Once the architectural plans and specifications are finished (or at least close enough to finished) they are sent to the building management agency and building Co-Op or Condo Board. In almost all cases in Manhattan and in many cases in the Boroughs the drawings will be sent to a reviewing architect. They will review and return comments. This will have some back and forth and take a little time. Sometimes it is smooth and painless sometimes it is a mess. You cannot file with the Department of Buildings until the board authorizes you. When the review is finished the board will give their blessing to proceed with DOB filing.
In our office we handle all the filling in-house. I do not work with “expediters”, the few jobs I have had with expediters were always a mess so we just do everything ourselves. When filling with the DOB there is no way to guess how long it will take, it really depends on the job specifics and the person it is assigned to. The DOB will review the job, there will be some back and forth here, but eventually it will be approved. Once it is approved the contractor can get a permit.
Bidding Interior Renovations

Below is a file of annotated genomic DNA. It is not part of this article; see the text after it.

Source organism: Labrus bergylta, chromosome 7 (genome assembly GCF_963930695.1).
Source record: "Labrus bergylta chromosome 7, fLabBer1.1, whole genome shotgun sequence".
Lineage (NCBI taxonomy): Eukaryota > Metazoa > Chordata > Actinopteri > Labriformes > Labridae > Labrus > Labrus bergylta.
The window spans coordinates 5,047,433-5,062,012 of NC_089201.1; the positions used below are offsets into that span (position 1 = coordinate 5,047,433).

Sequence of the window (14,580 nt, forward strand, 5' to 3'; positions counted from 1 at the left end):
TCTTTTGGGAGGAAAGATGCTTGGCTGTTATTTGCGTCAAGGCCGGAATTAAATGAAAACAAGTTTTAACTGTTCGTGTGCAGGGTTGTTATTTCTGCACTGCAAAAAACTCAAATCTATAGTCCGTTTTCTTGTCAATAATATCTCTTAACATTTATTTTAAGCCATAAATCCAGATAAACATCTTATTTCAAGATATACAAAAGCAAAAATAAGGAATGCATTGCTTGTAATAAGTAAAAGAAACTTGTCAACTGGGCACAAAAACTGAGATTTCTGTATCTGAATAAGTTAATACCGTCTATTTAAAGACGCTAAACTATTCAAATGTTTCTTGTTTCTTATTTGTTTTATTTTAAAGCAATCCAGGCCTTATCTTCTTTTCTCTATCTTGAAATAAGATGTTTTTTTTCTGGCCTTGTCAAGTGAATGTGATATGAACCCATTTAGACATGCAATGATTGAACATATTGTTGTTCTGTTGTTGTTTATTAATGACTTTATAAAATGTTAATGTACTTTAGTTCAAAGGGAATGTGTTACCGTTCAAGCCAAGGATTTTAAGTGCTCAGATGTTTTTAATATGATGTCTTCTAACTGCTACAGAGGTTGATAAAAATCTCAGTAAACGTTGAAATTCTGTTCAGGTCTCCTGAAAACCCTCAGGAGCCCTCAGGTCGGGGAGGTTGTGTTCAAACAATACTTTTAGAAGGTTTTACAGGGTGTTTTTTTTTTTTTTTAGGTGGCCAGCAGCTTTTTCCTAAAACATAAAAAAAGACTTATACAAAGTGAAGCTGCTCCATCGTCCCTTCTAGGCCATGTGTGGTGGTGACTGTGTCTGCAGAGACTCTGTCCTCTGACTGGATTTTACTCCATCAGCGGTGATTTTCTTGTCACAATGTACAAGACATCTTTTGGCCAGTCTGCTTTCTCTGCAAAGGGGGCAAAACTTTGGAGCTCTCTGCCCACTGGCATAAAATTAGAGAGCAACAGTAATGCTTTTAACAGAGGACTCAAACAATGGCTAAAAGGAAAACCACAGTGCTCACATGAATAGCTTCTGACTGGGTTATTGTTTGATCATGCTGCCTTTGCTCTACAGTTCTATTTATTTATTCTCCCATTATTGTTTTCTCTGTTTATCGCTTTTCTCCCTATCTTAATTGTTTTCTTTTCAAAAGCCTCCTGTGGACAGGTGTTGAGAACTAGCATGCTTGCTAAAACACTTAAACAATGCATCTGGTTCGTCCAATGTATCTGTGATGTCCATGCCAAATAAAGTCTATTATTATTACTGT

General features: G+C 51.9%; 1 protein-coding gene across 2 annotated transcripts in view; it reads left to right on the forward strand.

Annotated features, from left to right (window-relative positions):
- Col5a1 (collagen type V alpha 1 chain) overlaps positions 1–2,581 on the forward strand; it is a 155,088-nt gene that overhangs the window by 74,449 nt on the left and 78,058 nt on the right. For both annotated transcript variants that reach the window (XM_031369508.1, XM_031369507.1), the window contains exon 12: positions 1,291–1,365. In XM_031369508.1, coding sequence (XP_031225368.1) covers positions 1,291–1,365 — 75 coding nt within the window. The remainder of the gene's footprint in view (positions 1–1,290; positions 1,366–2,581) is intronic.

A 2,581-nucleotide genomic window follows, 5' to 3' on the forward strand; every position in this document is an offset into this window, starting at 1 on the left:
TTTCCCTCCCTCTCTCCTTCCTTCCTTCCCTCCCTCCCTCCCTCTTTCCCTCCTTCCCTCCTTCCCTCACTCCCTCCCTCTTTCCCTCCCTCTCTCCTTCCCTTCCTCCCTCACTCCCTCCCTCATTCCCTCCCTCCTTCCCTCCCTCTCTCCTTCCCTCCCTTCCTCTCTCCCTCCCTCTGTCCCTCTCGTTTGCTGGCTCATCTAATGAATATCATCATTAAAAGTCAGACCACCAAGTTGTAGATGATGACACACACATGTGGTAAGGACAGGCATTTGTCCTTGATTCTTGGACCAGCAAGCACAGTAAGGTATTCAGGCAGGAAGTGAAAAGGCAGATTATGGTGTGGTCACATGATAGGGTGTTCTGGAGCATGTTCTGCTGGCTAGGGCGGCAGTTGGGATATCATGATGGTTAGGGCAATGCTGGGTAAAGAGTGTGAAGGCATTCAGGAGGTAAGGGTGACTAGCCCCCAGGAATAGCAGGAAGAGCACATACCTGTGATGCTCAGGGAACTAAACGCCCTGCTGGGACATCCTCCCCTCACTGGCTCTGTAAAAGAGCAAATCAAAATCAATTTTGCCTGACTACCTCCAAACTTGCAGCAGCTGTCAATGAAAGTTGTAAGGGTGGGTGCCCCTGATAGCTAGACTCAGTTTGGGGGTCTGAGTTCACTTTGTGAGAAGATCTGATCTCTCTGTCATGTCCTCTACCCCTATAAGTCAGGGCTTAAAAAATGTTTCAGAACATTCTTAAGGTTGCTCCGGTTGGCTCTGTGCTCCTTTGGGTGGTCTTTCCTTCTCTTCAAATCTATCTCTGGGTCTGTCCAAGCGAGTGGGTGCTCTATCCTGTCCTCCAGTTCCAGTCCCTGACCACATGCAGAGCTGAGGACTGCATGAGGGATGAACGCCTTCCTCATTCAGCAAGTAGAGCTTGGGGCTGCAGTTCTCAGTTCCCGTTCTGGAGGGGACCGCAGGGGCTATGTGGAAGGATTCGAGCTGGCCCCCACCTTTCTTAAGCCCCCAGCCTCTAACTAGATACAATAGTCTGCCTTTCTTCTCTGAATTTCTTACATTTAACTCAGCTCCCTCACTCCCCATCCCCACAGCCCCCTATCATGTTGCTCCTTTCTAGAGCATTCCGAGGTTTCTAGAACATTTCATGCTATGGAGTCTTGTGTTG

Bidding just means having multiple contractors price the job. The architect can assist during the bidding process. I almost never recommend hiring the lowest bidder. Not all jobs will be bid out, sometimes you will hire a contractor directly and only consider one contractor. As I write this I have an Interior renovation for a SoHo loft I have been working on where I recommended one contractor to the client, they met him, liked him and said they want to work with him. They never bothered getting multiple bids and this project is going to be over 2 million in construction.
The architect can do walk throughs with the GCs during the interview and bidding process. Also the architect will answer RFIs or Request For Information. This just means they will answer the contractor’s questions.
Architects do not supervise construction, but they do perform periodic site visits and assists in an advisory role during the renovation. Some architects will not include this service in their scope of work and some will. Many architect will charge hourly or flat rate per visit for construction administration services on interior renovations. If the architect does not include these services in their initial price then their price may be a bit lower if they do include it their price may be higher. If you are looking to high an architect for an interior renovation in NYC you will want to make sure you understand what is and is not included.
Architects Services and Role During Construction for Interior Renovations
- Advise the contractor on an as needed basis
- Issue SKs (sketches)
- Perform site visits and visually review the work
- Provide Progress Inspections for DOB